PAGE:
“The continuum is strong and I’m happy to see so many levels of care for young people. We’re meeting them where we think they are,” she said. “I’ve never to date had to turn anyone away ever.”
Because DYCD staffers ask questions of those seeking services as a routine part of the intake process, “we have our own data that we collect that is quite extensive,” said Causey, but welcomed the survey too, because “it’s always a good idea to look into the needs of young people who are displaced.”
According to Hirsch of the Empire State Coalition, the survey yielded more than 800 completed questionnaires. The data will be given to Lance Freeman, an associate professor at Columbia University, and Darrick Hamilton, an assistant professor at The New School, to be interpreted. Because the academics haven’t received the data yet, however, a method of extrapolating it into citywide information has not been chosen, Hirsch said. She expects full results sometime in the fall. This kind of study can cost around $500,000, but the volunteer surveyors “were really committed to this project, so hopefully that commitment made up for the lack of funds,” she said.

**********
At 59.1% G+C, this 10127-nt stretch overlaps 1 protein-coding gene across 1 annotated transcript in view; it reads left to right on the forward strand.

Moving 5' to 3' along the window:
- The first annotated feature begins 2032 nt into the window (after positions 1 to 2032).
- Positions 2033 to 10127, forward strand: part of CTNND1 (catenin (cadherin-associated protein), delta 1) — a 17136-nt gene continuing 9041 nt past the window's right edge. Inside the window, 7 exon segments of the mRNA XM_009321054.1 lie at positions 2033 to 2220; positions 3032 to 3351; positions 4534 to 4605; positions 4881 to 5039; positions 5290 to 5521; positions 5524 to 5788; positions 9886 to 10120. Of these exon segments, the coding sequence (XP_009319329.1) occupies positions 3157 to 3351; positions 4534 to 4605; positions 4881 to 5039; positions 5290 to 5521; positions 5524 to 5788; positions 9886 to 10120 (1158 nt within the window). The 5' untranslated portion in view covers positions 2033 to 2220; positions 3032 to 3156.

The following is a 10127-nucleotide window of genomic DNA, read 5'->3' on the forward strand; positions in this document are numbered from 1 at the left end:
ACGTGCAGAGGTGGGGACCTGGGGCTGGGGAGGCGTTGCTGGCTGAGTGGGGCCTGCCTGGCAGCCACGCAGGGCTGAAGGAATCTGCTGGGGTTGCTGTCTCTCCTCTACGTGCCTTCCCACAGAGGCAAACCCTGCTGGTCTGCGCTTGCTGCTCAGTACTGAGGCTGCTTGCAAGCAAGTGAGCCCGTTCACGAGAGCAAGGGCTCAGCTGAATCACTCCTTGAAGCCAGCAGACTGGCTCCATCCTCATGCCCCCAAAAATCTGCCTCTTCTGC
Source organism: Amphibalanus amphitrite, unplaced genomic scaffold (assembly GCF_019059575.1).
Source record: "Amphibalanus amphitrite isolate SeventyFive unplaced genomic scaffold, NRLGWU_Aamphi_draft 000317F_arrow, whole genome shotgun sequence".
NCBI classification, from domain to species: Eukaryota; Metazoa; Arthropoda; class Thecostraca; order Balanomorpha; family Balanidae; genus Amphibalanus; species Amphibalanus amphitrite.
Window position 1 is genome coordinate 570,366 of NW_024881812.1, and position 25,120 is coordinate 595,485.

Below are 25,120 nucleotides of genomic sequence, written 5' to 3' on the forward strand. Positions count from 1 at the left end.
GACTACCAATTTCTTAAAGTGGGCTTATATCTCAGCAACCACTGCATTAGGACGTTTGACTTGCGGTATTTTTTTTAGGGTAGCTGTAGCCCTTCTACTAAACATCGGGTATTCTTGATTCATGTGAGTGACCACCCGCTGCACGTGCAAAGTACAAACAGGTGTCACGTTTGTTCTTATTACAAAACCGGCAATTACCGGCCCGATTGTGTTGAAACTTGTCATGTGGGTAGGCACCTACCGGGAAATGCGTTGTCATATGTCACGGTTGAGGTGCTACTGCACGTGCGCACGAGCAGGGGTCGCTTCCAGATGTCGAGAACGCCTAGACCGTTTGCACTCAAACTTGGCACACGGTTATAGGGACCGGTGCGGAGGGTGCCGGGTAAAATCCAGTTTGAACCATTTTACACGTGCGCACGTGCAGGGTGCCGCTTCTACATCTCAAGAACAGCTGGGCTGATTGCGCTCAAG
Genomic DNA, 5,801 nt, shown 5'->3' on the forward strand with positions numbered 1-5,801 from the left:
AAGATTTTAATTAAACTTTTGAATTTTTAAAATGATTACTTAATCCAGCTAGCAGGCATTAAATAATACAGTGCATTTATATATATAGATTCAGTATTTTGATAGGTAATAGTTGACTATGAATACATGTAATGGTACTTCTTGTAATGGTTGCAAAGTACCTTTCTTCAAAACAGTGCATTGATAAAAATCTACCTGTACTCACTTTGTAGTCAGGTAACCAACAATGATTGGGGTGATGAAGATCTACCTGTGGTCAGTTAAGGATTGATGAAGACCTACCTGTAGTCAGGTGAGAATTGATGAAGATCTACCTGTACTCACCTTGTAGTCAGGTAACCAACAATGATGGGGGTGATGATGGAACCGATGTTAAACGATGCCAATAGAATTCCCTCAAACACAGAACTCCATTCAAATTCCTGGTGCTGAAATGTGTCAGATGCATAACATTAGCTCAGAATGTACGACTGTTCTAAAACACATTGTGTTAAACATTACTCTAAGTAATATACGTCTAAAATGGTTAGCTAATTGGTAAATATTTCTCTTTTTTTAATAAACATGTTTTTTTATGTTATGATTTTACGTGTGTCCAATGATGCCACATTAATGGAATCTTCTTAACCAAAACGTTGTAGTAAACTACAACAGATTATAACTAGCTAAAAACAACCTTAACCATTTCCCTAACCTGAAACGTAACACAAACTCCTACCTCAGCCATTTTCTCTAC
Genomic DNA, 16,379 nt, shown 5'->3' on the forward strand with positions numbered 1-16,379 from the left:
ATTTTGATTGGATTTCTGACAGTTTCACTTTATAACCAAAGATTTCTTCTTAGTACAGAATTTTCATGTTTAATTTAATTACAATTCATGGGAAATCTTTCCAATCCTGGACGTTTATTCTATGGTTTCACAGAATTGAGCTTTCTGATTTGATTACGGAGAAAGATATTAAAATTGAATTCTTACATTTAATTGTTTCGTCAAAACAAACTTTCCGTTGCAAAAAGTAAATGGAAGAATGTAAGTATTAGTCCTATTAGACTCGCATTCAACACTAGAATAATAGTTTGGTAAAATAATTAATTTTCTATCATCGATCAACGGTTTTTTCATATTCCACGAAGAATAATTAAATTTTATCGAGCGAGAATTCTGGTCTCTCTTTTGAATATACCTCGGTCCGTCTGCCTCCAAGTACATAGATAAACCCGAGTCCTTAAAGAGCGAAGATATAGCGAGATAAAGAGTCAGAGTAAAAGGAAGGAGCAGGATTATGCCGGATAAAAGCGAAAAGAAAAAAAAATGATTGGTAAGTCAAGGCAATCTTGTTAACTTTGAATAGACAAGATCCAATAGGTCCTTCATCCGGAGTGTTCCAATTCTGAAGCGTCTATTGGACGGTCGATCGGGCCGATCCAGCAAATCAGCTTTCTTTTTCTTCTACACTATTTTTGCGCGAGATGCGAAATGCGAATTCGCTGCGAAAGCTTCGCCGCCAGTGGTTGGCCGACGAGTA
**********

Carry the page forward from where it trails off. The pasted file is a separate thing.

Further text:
City Councilman Lewis Fidler, a Brooklyn Democrat who chairs the Youth Services Committee, secured $80,000 to fund the survey, as well as $4.6 million in Council money for shelter beds (which includes a $2 million increase this fiscal year), bringing the current fiscal year’s funding for the whole at-risk, runaway and homeless youth portfolio to $10.5 million. Fidler said he supports the survey “so that we can intelligently plan a strategy to stem the tide” of youth homelessness, which he calls “an absolute disgrace.”
Like others involved in this work, Fidler was quick to mention the needs of lesbian, gay, bisexual and transgender teens, who account for a disproportionately high percentage of homeless youth – and who often feel uncomfortable or threatened at larger shelters. “The smaller settings are more effective,” he said.
Carl Siciliano, who oversees just such a setting as executive director of the LGBT-focused Ali Forney Center, said he hopes the study eventually will lead to the creation of more small, home-like environments for youth. “When the real numbers come out with this study … we’ll want to work with the city to make sure there are enough beds for kids,” Siciliano said. “I’m also concerned that the city has the responsibility to provide safe and appropriate beds.”
The goal is to change kids’ lives before they truly identify as homeless, making that way of life more ingrained. “They don’t associate that with themselves, and that’s a strength,” he said.
In fact, back at Union Square, Sabrina Castro said, “I always just tell people I’m looking. I hope one day I’ll find a place to stay.” And she showed off two new tattoos that she says relate to her life these days: a graceful tall ship with the inscription “Sailing On,” and a coffin and skull bearing the legend “Stronger Than Yesterday.”